March 23, 2004
Six new short plays to premiere at SIUC
CARBONDALE, Ill. - Theater lovers: You're in for a treat when six new short plays - three each week - premiere in the Christian H. Moe Laboratory Theater at Southern Illinois University Carbondale.
The first bill of "Journeys: Explorations in New Works," will run Thursday through Saturday, March 25-27. The second set runs Thursday through Saturday, April 1-3.
All plays are brand new works penned by undergraduate and graduate students in the SIUC theater department.
The Christian H. Moe Laboratory Theater is in the Communications Building. Ample free parking is available in lots south of the building. All performances begin at 7:30 p.m. and tickets cost $5 at the door.
For more information, call Lori Merrill-Fink, associate professor of theater, at 618/453-7591.
A synopsis of each of the first three works, billed as "Journeys, Search," set for March 25-27:
- "The Little Red Hen," written by Jonathon W. Myers, directed by Jennifer Holcombe.
The Little Red Hen is a quirky, hard-working inventor in Wooster Rooster's peaceful 'coup,' but when the latest invention wins an award, feathers are ruffled. Wise Old Chicken watches it unfold, narrating as Chicken Little's spastic excitement spreads praises for Little Red Hen's accomplishment - that is, until Wooster Rooster's ideas for the blueprint ignore the inventor, pushing Little Red Hen to "cross the road." When simple disagreement and confrontation turn into an all-out face-off, a battle is waged, dividing the 'coup' between right and left wings. Although Chicken Little rapidly sways from side to side, Wise Old Chicken continues to "sit this one out," watching from the sidelines. Will the Little Red Hen find help to actualize the blueprint, despite Wooster Rooster? Does Chicken Little ever take a stand? What can Wise Old Chicken do to finally have an impact on the 'coup'? The answers lie in our stories."
- "Untitled," written by Thom Miller, directed by Lori Merrill-Fink, associate professor of theater.
'Untitled' is an exercise in ambiguity, the story of a man and woman at a crossroads in an undefined and uncertain relationship. They manipulate each other in hopes of finding clues about one another's true feelings. In their search for clarity, they must admit the nature of their relationship and try to hang onto the hope that it will evolve into more."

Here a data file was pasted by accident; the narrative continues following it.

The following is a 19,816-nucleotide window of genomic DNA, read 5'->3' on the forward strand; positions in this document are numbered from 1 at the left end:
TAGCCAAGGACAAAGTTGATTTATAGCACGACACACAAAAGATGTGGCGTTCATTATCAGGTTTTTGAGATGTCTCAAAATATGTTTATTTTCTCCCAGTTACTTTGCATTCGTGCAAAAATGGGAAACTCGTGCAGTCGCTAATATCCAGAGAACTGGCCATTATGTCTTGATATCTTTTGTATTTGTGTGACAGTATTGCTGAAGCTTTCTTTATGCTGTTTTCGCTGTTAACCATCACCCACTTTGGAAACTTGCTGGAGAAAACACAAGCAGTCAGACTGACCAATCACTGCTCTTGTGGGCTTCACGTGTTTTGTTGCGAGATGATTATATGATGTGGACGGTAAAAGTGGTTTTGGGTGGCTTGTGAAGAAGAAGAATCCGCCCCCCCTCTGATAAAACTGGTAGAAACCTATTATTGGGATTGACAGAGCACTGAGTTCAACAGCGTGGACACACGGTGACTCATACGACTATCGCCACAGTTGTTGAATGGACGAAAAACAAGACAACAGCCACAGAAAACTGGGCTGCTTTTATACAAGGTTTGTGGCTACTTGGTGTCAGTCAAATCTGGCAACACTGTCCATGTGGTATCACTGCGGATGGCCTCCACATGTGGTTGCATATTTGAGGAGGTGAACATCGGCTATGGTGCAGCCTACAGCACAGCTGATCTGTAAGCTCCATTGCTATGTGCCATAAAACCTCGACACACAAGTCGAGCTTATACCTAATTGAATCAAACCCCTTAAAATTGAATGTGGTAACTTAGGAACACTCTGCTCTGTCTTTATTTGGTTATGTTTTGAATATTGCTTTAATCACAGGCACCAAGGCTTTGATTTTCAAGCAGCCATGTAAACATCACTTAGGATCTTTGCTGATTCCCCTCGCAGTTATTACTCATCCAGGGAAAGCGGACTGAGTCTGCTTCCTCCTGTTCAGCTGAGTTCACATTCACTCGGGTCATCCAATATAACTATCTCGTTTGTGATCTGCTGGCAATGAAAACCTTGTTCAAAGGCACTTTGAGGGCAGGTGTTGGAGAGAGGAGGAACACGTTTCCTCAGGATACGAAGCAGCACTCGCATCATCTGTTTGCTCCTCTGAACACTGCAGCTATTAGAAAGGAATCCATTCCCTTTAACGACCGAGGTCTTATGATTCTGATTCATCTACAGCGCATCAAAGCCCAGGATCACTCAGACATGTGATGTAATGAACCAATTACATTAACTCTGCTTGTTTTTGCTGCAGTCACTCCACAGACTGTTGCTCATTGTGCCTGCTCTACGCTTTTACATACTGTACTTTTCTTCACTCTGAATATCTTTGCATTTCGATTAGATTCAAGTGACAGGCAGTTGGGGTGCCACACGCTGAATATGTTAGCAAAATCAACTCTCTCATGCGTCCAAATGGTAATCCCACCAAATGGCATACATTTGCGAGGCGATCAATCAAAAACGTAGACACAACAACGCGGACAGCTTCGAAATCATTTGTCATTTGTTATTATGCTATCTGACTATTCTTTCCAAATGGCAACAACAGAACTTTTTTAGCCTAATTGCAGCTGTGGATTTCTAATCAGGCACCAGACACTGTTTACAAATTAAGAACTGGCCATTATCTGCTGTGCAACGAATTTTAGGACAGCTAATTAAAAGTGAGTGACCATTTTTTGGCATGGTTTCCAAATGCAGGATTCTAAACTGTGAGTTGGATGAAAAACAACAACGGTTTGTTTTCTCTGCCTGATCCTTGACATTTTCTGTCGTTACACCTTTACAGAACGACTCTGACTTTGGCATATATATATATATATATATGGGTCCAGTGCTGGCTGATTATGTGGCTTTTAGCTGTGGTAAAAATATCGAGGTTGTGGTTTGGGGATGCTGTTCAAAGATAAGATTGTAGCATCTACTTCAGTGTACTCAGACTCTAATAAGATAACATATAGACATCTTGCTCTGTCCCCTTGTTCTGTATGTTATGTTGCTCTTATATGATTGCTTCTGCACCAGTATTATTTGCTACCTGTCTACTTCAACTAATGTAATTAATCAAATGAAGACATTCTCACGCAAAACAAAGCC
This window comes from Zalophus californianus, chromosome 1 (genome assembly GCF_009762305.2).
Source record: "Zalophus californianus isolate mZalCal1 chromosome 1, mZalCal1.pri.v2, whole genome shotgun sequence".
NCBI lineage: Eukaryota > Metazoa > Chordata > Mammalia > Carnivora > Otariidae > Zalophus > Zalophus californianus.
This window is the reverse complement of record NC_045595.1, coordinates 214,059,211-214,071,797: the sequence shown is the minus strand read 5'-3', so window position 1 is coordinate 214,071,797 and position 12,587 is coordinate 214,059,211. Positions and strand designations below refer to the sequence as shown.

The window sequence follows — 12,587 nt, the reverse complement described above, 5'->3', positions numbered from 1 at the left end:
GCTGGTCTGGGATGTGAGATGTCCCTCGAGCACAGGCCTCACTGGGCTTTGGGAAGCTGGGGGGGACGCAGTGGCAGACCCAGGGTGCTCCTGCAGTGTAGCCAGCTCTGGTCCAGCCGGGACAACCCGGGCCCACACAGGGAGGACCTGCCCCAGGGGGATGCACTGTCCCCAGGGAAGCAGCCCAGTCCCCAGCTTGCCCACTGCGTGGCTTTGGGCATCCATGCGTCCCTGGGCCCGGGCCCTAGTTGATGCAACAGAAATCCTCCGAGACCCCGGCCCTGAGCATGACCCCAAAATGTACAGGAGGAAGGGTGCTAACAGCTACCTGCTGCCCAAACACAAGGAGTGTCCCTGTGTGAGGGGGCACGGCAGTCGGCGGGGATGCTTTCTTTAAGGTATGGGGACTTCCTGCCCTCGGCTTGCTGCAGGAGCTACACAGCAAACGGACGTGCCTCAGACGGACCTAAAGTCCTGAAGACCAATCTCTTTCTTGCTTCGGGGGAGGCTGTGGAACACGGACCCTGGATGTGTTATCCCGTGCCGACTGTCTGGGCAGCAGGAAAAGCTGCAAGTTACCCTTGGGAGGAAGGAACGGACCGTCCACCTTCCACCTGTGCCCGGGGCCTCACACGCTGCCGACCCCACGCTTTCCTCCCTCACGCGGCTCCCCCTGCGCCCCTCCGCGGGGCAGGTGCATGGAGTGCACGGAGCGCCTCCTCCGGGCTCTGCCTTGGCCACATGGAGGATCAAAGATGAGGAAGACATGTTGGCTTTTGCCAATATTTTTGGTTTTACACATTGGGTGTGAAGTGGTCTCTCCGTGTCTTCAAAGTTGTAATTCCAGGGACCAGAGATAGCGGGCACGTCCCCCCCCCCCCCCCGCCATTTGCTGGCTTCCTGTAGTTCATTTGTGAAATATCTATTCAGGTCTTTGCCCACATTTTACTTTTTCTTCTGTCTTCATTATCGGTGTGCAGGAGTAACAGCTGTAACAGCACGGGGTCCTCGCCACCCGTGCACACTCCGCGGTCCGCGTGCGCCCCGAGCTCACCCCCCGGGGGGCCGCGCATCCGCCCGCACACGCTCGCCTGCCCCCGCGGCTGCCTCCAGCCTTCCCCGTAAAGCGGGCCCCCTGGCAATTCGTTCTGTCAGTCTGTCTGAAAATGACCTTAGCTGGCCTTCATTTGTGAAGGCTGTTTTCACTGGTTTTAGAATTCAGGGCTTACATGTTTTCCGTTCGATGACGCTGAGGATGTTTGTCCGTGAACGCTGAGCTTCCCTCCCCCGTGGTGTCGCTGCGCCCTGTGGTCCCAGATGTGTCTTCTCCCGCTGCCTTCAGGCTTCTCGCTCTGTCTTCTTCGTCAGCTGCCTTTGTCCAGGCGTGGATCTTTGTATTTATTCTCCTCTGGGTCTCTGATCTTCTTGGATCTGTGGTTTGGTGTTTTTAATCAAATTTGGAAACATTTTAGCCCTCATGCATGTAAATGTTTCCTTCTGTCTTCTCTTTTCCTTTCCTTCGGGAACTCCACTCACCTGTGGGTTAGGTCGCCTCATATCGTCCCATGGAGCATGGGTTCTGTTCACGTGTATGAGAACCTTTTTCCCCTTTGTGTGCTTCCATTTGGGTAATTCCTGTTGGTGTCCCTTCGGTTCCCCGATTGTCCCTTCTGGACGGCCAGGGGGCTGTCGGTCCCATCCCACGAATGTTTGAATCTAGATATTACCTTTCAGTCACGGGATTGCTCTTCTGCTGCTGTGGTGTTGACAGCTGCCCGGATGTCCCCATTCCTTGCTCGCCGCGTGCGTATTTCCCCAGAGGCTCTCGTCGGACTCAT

- "Lying Lies," written by Vincent Rhomberg, directed by Thomas J. Kidd, a visiting theater lecturer.
Slang, rhythm and rap are the music of this performance piece as Tanesha and Latoya try to prevent Moesha from the common experience of the heartbreak and romantic disillusionment that results from another brother's lying lies."
A brief description of each play on the second bill, "Journeys, Discover," set for April 1-3:
"Twin Cities," written by Scott R. Irelan, directed by Eric Pals, a teaching assistant in theater.
Sebastian Attwood and Maria Garretti recount the intricate intersection of their seemingly unrelated lives; lives that explosively collide the night of a kitschy donor party for KTCA Twin Cities Public Television. Initially, as Maria describes her victory over long-standing adversity, everything about the evening seems ideal. Ideal, that is, until Sebastian reveals what precisely happened when he and Maria abandoned the warm surroundings of the party for a walk in the brisk, fall Minnesota air. "Twin Cities" highlights the seedy side of human frustration and aggravation that emerges from within a socio-political reality of neglect and disregard."
- "Great Adventures in Phone Tag," written by Keith Gatchel, directed by Thomas J. Kidd, a visiting theater lecturer.
This play revolves around a quest for something to do on a Saturday night and takes place entirely on the phone. "Great Adventures in Phone Tag" is the story of Larry, the socially awkward new guy at school, who tries to go out with Ann, the cute dance-team girl from astronomy class. When she assumes going out means a group of people, Larry has to pull strings he didn't know he had. As the night gets older, Aunt Lil enters the mix and Larry learns how much work and politics go into having fun."
- "Happy Glow," written by Eric Anderson, directed by Rebecca Fishel-Bright, assistant professor of theater.
"'Happy Glow' is a play about a troubled young man, Andy Wilson. He has gone through many things, like just being released from a psychiatric institute. After he is released he goes to see a psychologist, the premise of the play. He meets this doctor, Erin Reed, to see if he wants to become a regular patient. She is in the middle of opening a new practice and needs new patients. He is weary of the whole process of going to see a psychologist and is reluctant to open up and share his feelings for her. After he becomes more comfortable, he opens up and we learn about the problems he's been facing."
Achieving excellence in graduate and undergraduate education is among the goals of Southern@150, the blueprint for the development of the University by the time it celebrates its 150th anniversary in 2019.